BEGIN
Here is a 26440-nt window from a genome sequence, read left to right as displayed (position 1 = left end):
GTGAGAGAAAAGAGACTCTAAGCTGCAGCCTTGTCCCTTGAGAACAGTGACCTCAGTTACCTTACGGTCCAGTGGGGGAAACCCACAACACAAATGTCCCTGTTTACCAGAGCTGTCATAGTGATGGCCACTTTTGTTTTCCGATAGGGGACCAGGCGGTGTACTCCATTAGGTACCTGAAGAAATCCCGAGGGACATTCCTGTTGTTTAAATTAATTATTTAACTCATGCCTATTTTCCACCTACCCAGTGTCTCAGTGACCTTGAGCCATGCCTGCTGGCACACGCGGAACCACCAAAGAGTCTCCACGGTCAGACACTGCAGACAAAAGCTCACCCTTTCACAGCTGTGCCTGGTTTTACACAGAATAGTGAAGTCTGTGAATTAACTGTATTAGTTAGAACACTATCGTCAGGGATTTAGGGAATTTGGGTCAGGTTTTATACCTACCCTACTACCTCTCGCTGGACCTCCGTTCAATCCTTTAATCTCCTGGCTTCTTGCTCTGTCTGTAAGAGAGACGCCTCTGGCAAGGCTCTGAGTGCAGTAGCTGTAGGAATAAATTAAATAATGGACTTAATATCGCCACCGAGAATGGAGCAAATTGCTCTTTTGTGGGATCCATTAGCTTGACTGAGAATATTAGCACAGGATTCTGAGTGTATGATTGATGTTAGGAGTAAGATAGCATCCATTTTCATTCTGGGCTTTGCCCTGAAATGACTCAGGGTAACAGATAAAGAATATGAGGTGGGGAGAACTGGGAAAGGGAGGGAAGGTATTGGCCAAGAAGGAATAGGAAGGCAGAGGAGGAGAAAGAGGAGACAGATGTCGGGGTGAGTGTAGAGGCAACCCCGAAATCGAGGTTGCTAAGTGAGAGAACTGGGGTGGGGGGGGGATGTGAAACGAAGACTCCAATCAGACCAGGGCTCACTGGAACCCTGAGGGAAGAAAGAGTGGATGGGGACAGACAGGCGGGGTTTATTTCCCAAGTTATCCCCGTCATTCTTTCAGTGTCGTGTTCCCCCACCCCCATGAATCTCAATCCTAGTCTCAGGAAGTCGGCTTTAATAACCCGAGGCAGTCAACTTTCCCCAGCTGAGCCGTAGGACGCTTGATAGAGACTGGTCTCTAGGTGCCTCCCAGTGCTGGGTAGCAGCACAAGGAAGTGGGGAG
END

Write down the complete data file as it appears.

Here is a 26440-nt window from a genome sequence, read left to right as displayed (position 1 = left end):
GTGAGAGAAAAGAGACTCTAAGCTGCAGCCTTGTCCCTTGAGAACAGTGACCTCAGTTACCTTACGGTCCAGTGGGGGAAACCCACAACACAAATGTCCCTGTTTACCAGAGCTGTCATAGTGATGGCCACTTTTGTTTTCCGATAGGGGACCAGGCGGTGTACTCCATTAGGTACCTGAAGAAATCCCGAGGGACATTCCTGTTGTTTAAATTAATTATTTAACTCATGCCTATTTTCCACCTACCCAGTGTCTCAGTGACCTTGAGCCATGCCTGCTGGCACACGCGGAACCACCAAAGAGTCTCCACGGTCAGACACTGCAGACAAAAGCTCACCCTTTCACAGCTGTGCCTGGTTTTACACAGAATAGTGAAGTCTGTGAATTAACTGTATTAGTTAGAACACTATCGTCAGGGATTTAGGGAATTTGGGTCAGGTTTTATACCTACCCTACTACCTCTCGCTGGACCTCCGTTCAATCCTTTAATCTCCTGGCTTCTTGCTCTGTCTGTAAGAGAGACGCCTCTGGCAAGGCTCTGAGTGCAGTAGCTGTAGGAATAAATTAAATAATGGACTTAATATCGCCACCGAGAATGGAGCAAATTGCTCTTTTGTGGGATCCATTAGCTTGACTGAGAATATTAGCACAGGATTCTGAGTGTATGATTGATGTTAGGAGTAAGATAGCATCCATTTTCATTCTGGGCTTTGCCCTGAAATGACTCAGGGTAACAGATAAAGAATATGAGGTGGGGAGAACTGGGAAAGGGAGGGAAGGTATTGGCCAAGAAGGAATAGGAAGGCAGAGGAGGAGAAAGAGGAGACAGATGTCGGGGTGAGTGTAGAGGCAACCCCGAAATCGAGGTTGCTAAGTGAGAGAACTGGGGTGGGGGGGGGATGTGAAACGAAGACTCCAATCAGACCAGGGCTCACTGGAACCCTGAGGGAAGAAAGAGTGGATGGGGACAGACAGGCGGGGTTTATTTCCCAAGTTATCCCCGTCATTCTTTCAGTGTCGTGTTCCCCCACCCCCATGAATCTCAATCCTAGTCTCAGGAAGTCGGCTTTAATAACCCGAGGCAGTCAACTTTCCCCAGCTGAGCCGTAGGACGCTTGATAGAGACTGGTCTCTAGGTGCCTCCCAGTGCTGGGTAGCAGCACAAGGAAGTGGGGAG